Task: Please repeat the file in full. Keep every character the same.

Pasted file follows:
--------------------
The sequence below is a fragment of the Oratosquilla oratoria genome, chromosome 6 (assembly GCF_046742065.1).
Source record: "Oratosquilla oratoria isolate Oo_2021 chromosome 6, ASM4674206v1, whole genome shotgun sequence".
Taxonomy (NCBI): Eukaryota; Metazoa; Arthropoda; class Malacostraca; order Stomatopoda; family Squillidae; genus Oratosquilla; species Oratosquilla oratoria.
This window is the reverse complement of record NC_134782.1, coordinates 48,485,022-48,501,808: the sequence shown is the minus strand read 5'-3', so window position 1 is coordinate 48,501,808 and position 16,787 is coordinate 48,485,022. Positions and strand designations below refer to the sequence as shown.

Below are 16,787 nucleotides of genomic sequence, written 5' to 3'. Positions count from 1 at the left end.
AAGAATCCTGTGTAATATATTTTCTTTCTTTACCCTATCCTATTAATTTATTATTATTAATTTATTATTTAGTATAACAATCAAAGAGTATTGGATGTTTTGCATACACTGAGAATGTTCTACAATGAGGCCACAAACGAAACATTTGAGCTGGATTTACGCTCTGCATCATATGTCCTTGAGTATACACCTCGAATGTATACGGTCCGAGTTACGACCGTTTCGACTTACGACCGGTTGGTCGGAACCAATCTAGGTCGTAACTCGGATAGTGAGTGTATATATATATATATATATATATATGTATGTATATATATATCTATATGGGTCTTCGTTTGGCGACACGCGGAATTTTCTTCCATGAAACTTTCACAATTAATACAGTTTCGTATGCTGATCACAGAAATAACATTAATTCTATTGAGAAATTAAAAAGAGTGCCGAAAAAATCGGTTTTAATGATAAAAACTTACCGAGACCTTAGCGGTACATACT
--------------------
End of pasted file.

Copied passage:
The sequence below is a fragment of the Oratosquilla oratoria genome, chromosome 6 (assembly GCF_046742065.1).
Source record: "Oratosquilla oratoria isolate Oo_2021 chromosome 6, ASM4674206v1, whole genome shotgun sequence".
Taxonomy (NCBI): Eukaryota; Metazoa; Arthropoda; class Malacostraca; order Stomatopoda; family Squillidae; genus Oratosquilla; species Oratosquilla oratoria.
This window is the reverse complement of record NC_134782.1, coordinates 48,485,022-48,501,808: the sequence shown is the minus strand read 5'-3', so window position 1 is coordinate 48,501,808 and position 16,787 is coordinate 48,485,022. Positions and strand designations below refer to the sequence as shown.

Below are 16,787 nucleotides of genomic sequence, written 5' to 3'. Positions count from 1 at the left end.
AAGAATCCTGTGTAATATATTTTCTTTCTTTACCCTATCCTATTAATTTATTATTATTAATTTATTATTTAGTATAACAATCAAAGAGTATTGGATGTTTTGCATACACTGAGAATGTTCTACAATGAGGCCACAAACGAAACATTTGAGCTGGATTTACGCTCTGCATCATATGTCCTTGAGTATACACCTCGAATGTATACGGTCCGAGTTACGACCGTTTCGACTTACGACCGGTTGGTCGGAACCAATCTAGGTCGTAACTCGGATAGTGAGTGTATATATATATATATATATATATATGTATGTATATATATATCTATATGGGTCTTCGTTTGGCGACACGCGGAATTTTCTTCCATGAAACTTTCACAATTAATACAGTTTCGTATGCTGATCACAGAAATAACATTAATTCTATTGAGAAATTAAAAAGAGTGCCGAAAAAATCGGTTTTAATGATAAAAACTTACCGAGACCTTAGCGGTACATACT